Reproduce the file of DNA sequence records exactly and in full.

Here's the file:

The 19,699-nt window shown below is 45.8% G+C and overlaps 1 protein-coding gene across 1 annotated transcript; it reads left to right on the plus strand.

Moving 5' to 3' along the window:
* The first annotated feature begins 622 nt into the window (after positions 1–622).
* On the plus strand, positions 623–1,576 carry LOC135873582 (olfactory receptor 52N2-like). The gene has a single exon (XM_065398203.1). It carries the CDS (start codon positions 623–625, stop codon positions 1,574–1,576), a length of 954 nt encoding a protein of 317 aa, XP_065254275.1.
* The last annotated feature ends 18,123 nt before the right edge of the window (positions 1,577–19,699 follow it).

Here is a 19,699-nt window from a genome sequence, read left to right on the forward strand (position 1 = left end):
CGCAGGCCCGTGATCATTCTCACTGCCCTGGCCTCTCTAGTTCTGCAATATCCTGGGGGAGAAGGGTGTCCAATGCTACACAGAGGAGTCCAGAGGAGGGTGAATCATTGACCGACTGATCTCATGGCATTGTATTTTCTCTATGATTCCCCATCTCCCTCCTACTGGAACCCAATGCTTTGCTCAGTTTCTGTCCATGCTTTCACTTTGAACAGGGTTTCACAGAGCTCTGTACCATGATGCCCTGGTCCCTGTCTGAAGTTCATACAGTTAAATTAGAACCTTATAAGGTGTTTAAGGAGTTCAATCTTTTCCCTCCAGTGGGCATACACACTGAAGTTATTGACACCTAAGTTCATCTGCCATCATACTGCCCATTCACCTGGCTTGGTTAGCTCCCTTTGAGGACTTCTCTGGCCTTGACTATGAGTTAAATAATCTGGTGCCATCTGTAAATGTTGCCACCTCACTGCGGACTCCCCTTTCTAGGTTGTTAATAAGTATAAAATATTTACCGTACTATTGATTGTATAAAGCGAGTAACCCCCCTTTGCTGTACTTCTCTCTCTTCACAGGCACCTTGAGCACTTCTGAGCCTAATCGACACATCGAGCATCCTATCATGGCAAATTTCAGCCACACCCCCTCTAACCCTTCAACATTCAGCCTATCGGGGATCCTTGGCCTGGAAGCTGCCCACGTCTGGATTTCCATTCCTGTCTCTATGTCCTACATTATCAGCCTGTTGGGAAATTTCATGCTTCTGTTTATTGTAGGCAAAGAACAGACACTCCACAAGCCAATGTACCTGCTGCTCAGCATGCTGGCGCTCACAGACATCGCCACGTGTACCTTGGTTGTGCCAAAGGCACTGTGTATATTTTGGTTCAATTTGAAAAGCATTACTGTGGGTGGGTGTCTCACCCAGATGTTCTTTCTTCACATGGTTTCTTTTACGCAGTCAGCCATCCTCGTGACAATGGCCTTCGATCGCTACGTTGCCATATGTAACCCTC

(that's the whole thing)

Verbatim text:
The 19,699-nt window shown below is 45.8% G+C and overlaps 1 protein-coding gene across 1 annotated transcript; it reads left to right on the plus strand.

Moving 5' to 3' along the window:
* The first annotated feature begins 622 nt into the window (after positions 1–622).
* On the plus strand, positions 623–1,576 carry LOC135873582 (olfactory receptor 52N2-like). The gene has a single exon (XM_065398203.1). It carries the CDS (start codon positions 623–625, stop codon positions 1,574–1,576), a length of 954 nt encoding a protein of 317 aa, XP_065254275.1.
* The last annotated feature ends 18,123 nt before the right edge of the window (positions 1,577–19,699 follow it).

Here is a 19,699-nt window from a genome sequence, read left to right on the forward strand (position 1 = left end):
CGCAGGCCCGTGATCATTCTCACTGCCCTGGCCTCTCTAGTTCTGCAATATCCTGGGGGAGAAGGGTGTCCAATGCTACACAGAGGAGTCCAGAGGAGGGTGAATCATTGACCGACTGATCTCATGGCATTGTATTTTCTCTATGATTCCCCATCTCCCTCCTACTGGAACCCAATGCTTTGCTCAGTTTCTGTCCATGCTTTCACTTTGAACAGGGTTTCACAGAGCTCTGTACCATGATGCCCTGGTCCCTGTCTGAAGTTCATACAGTTAAATTAGAACCTTATAAGGTGTTTAAGGAGTTCAATCTTTTCCCTCCAGTGGGCATACACACTGAAGTTATTGACACCTAAGTTCATCTGCCATCATACTGCCCATTCACCTGGCTTGGTTAGCTCCCTTTGAGGACTTCTCTGGCCTTGACTATGAGTTAAATAATCTGGTGCCATCTGTAAATGTTGCCACCTCACTGCGGACTCCCCTTTCTAGGTTGTTAATAAGTATAAAATATTTACCGTACTATTGATTGTATAAAGCGAGTAACCCCCCTTTGCTGTACTTCTCTCTCTTCACAGGCACCTTGAGCACTTCTGAGCCTAATCGACACATCGAGCATCCTATCATGGCAAATTTCAGCCACACCCCCTCTAACCCTTCAACATTCAGCCTATCGGGGATCCTTGGCCTGGAAGCTGCCCACGTCTGGATTTCCATTCCTGTCTCTATGTCCTACATTATCAGCCTGTTGGGAAATTTCATGCTTCTGTTTATTGTAGGCAAAGAACAGACACTCCACAAGCCAATGTACCTGCTGCTCAGCATGCTGGCGCTCACAGACATCGCCACGTGTACCTTGGTTGTGCCAAAGGCACTGTGTATATTTTGGTTCAATTTGAAAAGCATTACTGTGGGTGGGTGTCTCACCCAGATGTTCTTTCTTCACATGGTTTCTTTTACGCAGTCAGCCATCCTCGTGACAATGGCCTTCGATCGCTACGTTGCCATATGTAACCCTC